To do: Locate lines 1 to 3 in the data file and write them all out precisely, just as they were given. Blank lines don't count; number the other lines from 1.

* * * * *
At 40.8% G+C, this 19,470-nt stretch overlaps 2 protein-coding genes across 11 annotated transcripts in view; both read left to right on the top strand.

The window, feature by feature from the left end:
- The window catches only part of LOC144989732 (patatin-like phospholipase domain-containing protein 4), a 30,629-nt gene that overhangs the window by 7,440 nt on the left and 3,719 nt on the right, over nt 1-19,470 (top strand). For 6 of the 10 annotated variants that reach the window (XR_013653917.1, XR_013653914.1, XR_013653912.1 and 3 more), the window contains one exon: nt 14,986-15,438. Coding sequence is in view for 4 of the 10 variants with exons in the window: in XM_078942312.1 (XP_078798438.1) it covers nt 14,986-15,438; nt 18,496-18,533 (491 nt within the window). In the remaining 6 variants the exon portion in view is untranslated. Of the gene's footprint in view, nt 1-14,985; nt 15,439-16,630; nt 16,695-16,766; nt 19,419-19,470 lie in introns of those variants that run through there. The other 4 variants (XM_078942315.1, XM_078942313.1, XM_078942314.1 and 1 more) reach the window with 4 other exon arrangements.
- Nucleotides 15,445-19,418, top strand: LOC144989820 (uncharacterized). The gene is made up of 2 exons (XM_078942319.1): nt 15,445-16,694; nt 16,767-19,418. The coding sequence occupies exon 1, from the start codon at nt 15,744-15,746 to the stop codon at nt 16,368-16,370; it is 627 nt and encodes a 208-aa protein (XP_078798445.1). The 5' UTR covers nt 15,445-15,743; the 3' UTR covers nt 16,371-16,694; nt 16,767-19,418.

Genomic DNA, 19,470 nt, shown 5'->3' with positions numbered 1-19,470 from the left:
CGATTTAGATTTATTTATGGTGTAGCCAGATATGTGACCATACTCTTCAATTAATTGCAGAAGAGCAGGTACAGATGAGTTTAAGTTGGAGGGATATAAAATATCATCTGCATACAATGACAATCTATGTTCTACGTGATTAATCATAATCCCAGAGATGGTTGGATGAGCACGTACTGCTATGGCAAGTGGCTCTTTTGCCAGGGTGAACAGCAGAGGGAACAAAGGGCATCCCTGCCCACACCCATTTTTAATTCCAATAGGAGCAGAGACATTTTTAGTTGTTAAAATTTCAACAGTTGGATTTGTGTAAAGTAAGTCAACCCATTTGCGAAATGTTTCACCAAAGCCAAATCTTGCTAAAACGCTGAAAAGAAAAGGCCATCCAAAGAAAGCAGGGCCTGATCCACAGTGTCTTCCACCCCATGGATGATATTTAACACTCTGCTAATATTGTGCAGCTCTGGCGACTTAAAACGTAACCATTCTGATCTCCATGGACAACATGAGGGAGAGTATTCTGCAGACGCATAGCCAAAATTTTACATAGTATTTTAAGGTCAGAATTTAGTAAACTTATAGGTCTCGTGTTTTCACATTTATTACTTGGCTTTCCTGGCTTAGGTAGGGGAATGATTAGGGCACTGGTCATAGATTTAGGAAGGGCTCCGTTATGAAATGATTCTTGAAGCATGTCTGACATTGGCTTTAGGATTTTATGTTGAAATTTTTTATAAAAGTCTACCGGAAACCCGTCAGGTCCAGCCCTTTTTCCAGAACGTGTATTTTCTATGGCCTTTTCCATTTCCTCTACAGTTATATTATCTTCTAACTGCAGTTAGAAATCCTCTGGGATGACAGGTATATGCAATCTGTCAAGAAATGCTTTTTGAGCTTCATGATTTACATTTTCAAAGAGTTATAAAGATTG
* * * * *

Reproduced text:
At 40.8% G+C, this 19,470-nt stretch overlaps 2 protein-coding genes across 11 annotated transcripts in view; both read left to right on the top strand.

The window, feature by feature from the left end:
- The window catches only part of LOC144989732 (patatin-like phospholipase domain-containing protein 4), a 30,629-nt gene that overhangs the window by 7,440 nt on the left and 3,719 nt on the right, over nt 1-19,470 (top strand). For 6 of the 10 annotated variants that reach the window (XR_013653917.1, XR_013653914.1, XR_013653912.1 and 3 more), the window contains one exon: nt 14,986-15,438. Coding sequence is in view for 4 of the 10 variants with exons in the window: in XM_078942312.1 (XP_078798438.1) it covers nt 14,986-15,438; nt 18,496-18,533 (491 nt within the window). In the remaining 6 variants the exon portion in view is untranslated. Of the gene's footprint in view, nt 1-14,985; nt 15,439-16,630; nt 16,695-16,766; nt 19,419-19,470 lie in introns of those variants that run through there. The other 4 variants (XM_078942315.1, XM_078942313.1, XM_078942314.1 and 1 more) reach the window with 4 other exon arrangements.